Low back Pain in the Gym


Having Low back pain in the gym is one of the most frustrating injurys you can get. You get into a routine of getting stronger and fitter then bang- out of know where your low back pain flares up.

One of the most common complaints seen when returning to the gym in January is lower back pain , or a ‘pulled back’. An average to 60-80% of people will be affected by low back pain at some stage in their lifetime.

This article can help if:

  • You want to avoid low back pain in the gym
  • You are unsure if you can exercise with low back pain 
  • You want to know what may be causing your back pain
  • You have rested and the pain isn’t resolving 

Although rarely too serious, the sensation of pain or discomfort in the lower back can be a frightening experience and lead to fear-avoidance and deconditioning in the long run as people tend to rest and avoid all loading in order to protect the back. In this article I am going to go over some of the common mistakes people make when returning to the gym in January, as well as address some misconceptions about the lower back in terms of lifting weight and exercising.


Like any other muscle or body part, the lower back is susceptible to injury if the demands placed on the structures and tissues outweigh their capacity to perform a certain task. This does not necessarily mean that the gym causes lower back pain. Two of the most common errors people make are:

  • Technique 
  • Load selection 
  1. Technique – It is essential to perform your lifts with the correct form to not only protect yourself from injury, but to maximise your output on each lift. Many people will go to the gym, perform a generic exercise programme a couple of times a week without ever looking at their form or technique. You may get away with this initially, but if you don’t learn the correct patterns for the key compound lifts such as squats, deadlifts etc as you progress your body will start to tell you something isn’t right. If you are new to the gym, take the time to learn the correct technique for each exercise.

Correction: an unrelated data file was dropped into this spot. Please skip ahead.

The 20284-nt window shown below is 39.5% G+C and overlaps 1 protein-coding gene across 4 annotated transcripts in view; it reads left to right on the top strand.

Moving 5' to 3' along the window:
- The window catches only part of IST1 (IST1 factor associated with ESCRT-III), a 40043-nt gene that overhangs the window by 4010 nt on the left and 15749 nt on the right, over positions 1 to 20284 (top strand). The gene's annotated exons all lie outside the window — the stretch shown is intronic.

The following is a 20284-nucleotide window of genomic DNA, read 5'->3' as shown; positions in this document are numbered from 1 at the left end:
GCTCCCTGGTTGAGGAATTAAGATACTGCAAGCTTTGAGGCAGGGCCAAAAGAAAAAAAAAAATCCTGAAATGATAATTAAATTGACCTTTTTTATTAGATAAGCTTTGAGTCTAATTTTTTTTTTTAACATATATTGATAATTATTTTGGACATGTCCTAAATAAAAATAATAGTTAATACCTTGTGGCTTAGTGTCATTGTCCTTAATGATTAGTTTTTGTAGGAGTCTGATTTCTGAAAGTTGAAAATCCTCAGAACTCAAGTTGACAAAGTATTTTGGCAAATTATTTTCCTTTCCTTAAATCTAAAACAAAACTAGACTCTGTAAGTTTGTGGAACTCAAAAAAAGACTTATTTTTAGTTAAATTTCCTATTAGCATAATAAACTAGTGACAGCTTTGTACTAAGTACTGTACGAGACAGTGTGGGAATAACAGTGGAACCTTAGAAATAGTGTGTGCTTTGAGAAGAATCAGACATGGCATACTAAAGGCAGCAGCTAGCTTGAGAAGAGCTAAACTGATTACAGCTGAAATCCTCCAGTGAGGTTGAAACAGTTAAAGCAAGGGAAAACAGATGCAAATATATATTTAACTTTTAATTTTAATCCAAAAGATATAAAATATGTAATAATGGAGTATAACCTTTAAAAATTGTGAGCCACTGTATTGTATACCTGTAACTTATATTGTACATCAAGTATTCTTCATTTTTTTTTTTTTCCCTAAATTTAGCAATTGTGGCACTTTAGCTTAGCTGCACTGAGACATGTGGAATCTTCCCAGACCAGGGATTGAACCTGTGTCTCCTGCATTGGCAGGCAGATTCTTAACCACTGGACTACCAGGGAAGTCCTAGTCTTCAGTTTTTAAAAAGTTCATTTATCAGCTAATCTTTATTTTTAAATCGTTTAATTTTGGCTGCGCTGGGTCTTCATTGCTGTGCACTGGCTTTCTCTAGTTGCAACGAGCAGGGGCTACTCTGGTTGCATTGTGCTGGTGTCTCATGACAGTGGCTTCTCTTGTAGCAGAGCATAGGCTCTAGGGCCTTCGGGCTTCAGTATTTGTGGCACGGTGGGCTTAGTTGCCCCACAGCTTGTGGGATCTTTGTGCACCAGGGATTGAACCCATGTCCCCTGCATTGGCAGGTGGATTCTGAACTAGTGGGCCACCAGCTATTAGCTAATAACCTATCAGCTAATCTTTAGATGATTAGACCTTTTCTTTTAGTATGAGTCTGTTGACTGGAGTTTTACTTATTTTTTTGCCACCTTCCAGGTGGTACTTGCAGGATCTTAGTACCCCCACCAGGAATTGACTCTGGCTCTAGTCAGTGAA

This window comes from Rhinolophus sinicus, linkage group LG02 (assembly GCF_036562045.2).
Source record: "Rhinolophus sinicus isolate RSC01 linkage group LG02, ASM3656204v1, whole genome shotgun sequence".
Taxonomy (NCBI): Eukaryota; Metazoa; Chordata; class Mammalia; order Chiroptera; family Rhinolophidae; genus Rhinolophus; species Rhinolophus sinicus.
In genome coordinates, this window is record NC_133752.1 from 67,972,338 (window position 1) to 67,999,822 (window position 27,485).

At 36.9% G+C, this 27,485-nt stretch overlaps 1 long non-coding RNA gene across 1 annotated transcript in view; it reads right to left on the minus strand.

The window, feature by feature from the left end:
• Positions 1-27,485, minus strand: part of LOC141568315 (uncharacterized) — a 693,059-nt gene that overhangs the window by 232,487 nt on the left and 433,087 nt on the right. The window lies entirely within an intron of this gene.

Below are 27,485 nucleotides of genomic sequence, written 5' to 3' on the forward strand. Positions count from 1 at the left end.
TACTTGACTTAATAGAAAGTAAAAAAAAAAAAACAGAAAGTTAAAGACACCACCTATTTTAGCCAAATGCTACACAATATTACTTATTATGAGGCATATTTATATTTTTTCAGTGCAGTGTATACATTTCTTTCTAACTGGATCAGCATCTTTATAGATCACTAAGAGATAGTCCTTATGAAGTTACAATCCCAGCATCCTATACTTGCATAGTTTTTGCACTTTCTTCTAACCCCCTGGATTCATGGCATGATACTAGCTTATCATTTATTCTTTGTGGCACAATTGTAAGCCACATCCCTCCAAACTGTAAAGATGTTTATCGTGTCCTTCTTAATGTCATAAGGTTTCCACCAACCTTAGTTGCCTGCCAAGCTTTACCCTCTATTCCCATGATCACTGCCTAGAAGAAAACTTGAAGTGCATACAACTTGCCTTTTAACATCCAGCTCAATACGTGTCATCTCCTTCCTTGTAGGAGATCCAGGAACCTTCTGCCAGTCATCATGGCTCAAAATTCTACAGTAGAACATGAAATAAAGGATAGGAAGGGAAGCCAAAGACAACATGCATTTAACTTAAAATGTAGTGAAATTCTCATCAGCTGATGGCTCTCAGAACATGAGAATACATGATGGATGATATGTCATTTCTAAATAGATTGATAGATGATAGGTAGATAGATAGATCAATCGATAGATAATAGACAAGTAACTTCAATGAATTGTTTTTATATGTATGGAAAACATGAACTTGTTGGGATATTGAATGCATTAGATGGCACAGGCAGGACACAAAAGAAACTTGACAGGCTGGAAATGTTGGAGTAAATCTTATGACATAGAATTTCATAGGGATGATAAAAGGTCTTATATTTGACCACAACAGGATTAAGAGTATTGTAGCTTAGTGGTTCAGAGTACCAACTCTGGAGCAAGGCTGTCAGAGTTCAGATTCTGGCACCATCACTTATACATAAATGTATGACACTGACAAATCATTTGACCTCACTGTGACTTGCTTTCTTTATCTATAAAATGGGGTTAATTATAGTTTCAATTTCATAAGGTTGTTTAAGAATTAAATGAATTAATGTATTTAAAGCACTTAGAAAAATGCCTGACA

Start these movements with just your bodyweight and begin to add load as the exercise becomes easier. As a general rule of thumb as a beginner, I would recommend lifting a lighter weight while keeping the repetitions slow and controlled. Leave the ego at the door! 

Take a look at this video of deadlift technique to prevent lower back pain.

  1. Load selection – If the tissues in our lower back cannot tolerate the loads they are being placed under with exercise, they will likely be overloaded leading to pain and injury. Many lifters will return to the gym in January having had a couple of weeks off relaxing and enjoying the festivities! By lifting the same weight you did 2-3 weeks previous in your first session back, you could be leaving yourself vulnerable to an episode of back pain.

Instead, it is best to reduce your load by 20-30% of what you lifted before the break and ease yourself back in for the first 2-3 sessions. So for example, if previously you were lifting 100kg on a trap bar deadlift for 3 sets of 8, why not try 2-3 sets of 70kg on the first day back, then gradually add weight session by session e.g Session 1 -70kg, session 2 – 80kg, session 3 – 90kg and so on. Gradually building the load again will allow you to readjust to the demands of weight training without overdoing it in the first session.


In the majority of cases, rest will rarely resolve any musculoskeletal issue. In the case of low back pain, the evidence shows that prolonged best rest may actually hinder your recovery rather than help relieve your low back pain. It is extremely important that you continue to exercise at a tolerable level, whether that’s as simple as just going for a walk, getting in and out of a chair 10-20 times in a row or some gentle resistance exercises which don’t provoke the pain to a level that isn’t tolerable.

Back pain can be scary, however it is extremely common to feel this sensation of tightness or spasm if you’ve recently returned to the gym or exercise so don’t worry!

If you are still unsure, why not book in for a session with us in clinic where we will:

  • Take a detailed assessment of your injury, mobility, strength and assess your current programme
  • Treat you injury with a tailored rehabilitation programme specific to your individual needs